The final element of the proposed reforms is a series of measures intended to increase competition in the UK's banking sector in the hope that doing so will both make individual institutions stronger and also ensure the UK continues to be a global leader in the provision of financial services. These include dividing up HBOS and the Lloyds Banking Group, both currently under the Lloyds umbrella, into two separate players, and steps to make it easier for consumer to compare and switch between the services provided by different banks.
Responses to the white paper, and views on whether the measures will ensure a brighter future for the banking industry, have been mixed. ICB Chair John Vickers and shadow chancellor Ed Balls both criticised the departures the government has made from the ICB's recommendations, claiming they marked a watering-down of important reforms. However, the British Banking Association (the BBA), a representative umbrella body for the UK's banks and financial services firms, feels that in some ways the proposed reforms are overly onerous. Angela Knight, the BBA's chief executive, commented that, in general, the reforms could lead to increased costs and operational difficulties for banks and could put the UK's banking industry at a competitive disadvantage in some areas. More specifically, she pointed out that the ring-fencing restrictions would have a significant impact on the ability of banks' retail banking arms to provide everyday services to individuals and businesses: "For instance it would make it very difficult for a bank to provide a small or medium-sized business customer with some straightforward services - such as foreign exchange, or protection against volatility of costs in the import of raw materials or exports of their product. It would make it difficult if not impossible for a bank to offer to a customer a fixed rate mortgage."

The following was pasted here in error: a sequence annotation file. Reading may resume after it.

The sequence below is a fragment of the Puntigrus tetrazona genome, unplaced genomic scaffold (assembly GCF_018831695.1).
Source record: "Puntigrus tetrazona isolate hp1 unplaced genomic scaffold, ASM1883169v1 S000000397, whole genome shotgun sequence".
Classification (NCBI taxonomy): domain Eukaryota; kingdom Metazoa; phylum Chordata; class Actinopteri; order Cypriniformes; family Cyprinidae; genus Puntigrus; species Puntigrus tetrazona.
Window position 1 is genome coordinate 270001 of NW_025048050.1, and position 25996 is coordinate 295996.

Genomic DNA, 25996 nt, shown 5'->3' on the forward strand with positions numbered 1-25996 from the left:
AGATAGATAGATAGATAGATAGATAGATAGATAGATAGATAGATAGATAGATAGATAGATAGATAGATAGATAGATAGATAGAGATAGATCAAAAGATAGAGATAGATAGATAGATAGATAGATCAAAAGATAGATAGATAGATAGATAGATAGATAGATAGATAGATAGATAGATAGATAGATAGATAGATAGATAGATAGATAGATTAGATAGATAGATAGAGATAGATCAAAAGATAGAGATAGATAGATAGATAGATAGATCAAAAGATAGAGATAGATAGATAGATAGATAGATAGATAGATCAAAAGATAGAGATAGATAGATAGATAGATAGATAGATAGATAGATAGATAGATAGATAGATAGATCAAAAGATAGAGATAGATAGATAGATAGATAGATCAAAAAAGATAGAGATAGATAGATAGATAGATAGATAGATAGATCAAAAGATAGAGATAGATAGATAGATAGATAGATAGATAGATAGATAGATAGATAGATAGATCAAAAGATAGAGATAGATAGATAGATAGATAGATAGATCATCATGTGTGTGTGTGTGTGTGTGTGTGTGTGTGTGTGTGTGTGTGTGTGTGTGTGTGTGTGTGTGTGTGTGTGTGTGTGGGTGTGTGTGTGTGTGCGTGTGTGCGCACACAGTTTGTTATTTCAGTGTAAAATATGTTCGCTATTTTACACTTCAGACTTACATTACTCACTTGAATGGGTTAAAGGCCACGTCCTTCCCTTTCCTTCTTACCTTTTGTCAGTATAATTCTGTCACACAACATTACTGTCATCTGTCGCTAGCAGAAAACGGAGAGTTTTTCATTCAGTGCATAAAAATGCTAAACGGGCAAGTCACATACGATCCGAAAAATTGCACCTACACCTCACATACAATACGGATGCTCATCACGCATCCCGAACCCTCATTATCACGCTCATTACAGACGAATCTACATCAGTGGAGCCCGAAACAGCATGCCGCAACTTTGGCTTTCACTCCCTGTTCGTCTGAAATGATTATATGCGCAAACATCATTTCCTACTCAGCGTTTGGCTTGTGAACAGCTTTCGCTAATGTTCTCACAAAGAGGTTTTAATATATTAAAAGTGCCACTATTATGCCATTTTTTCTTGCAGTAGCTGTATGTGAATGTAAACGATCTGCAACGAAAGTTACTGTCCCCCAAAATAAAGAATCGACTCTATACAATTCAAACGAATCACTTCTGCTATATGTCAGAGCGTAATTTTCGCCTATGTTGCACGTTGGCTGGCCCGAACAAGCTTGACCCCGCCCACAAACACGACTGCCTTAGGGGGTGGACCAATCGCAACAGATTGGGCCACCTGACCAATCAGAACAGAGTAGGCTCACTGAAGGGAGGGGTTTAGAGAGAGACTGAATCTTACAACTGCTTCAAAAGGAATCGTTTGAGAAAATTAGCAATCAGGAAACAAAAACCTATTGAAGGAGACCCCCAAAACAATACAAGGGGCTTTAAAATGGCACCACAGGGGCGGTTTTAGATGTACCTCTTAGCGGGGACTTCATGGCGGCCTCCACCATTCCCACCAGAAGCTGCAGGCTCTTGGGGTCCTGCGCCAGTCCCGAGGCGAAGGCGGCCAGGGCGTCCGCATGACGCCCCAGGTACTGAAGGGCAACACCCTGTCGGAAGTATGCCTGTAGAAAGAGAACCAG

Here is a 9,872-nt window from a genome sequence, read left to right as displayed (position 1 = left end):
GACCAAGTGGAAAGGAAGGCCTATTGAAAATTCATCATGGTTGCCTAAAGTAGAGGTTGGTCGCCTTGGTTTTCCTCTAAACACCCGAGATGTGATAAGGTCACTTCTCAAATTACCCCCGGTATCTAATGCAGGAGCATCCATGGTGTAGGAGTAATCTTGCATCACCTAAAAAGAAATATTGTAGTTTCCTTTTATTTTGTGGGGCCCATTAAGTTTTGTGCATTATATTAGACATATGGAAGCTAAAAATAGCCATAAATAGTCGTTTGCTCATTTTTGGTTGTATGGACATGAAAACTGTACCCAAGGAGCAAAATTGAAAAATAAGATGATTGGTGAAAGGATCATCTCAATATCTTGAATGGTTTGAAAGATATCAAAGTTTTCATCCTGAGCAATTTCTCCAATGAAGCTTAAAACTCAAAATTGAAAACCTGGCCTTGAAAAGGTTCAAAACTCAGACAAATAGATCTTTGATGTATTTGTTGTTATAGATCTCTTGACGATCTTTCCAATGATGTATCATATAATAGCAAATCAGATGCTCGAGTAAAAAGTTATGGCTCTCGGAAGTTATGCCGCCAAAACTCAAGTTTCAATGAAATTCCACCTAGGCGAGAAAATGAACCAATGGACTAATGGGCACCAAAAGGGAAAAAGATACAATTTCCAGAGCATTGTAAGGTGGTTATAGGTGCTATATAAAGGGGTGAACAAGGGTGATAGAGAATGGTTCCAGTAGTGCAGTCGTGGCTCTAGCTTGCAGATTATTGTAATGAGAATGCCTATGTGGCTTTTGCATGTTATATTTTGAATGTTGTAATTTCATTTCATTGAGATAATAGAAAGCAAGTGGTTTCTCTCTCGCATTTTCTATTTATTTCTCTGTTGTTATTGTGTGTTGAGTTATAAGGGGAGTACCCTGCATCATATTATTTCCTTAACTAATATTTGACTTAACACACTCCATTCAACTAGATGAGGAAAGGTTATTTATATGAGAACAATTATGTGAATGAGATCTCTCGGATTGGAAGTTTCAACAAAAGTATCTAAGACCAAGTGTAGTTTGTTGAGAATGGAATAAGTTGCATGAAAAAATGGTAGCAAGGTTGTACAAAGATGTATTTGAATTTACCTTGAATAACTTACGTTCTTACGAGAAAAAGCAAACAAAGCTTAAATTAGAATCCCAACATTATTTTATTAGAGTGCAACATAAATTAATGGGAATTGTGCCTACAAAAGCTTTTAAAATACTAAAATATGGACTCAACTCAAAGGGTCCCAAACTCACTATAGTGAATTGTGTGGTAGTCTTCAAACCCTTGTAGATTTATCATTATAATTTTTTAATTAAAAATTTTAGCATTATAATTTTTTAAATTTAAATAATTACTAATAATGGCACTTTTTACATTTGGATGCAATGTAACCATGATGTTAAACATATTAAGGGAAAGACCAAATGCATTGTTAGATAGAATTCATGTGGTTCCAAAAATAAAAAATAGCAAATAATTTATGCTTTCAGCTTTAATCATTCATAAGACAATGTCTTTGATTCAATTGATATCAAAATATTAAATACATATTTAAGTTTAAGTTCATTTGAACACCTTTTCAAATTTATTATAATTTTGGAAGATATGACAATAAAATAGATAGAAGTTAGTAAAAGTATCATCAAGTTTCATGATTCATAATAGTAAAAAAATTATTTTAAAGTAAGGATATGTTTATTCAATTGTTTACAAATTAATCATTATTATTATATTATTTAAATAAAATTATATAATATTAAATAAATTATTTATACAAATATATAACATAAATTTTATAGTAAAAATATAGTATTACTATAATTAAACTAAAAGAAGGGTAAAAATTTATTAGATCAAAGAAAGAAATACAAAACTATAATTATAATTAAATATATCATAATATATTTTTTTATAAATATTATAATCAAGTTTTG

Knight also made the point that the increased capital restrictions proposed in the Vickers report and in the white paper could restrict the UK's economic growth in the coming years: "In simplistic terms, if a bank has got to hold more cash and more capital, that is money it cannot also lend." The difficult balancing act between stability in the financial services sector and fostering economic growth is arguably the key issue for UK economic policymakers at the moment. It underlies the Vickers report and the white paper and other ongoing initiatives towards banking reform, as chancellor George Osborne recognised in his annual Mansion House after dinner speech made shortly after the white paper's publication. Referring to what he has dubbed in the past "the British dilemma", he reiterated the government's intention of "protecting British taxpayers in a way that does not make the UK uncompetitive as a home of global banks". As the drinks flowed, Osborne explained he felt that that through the measures outlined in the white paper, together with other initiatives such as the recently announced Bank of England business stimulus packages, "the government has sought to keep the British economy safe in the storm, while sharpening our competitive edge for the future". Whether he and his colleagues have mixed the right cocktail to achieve this aim, only time will tell.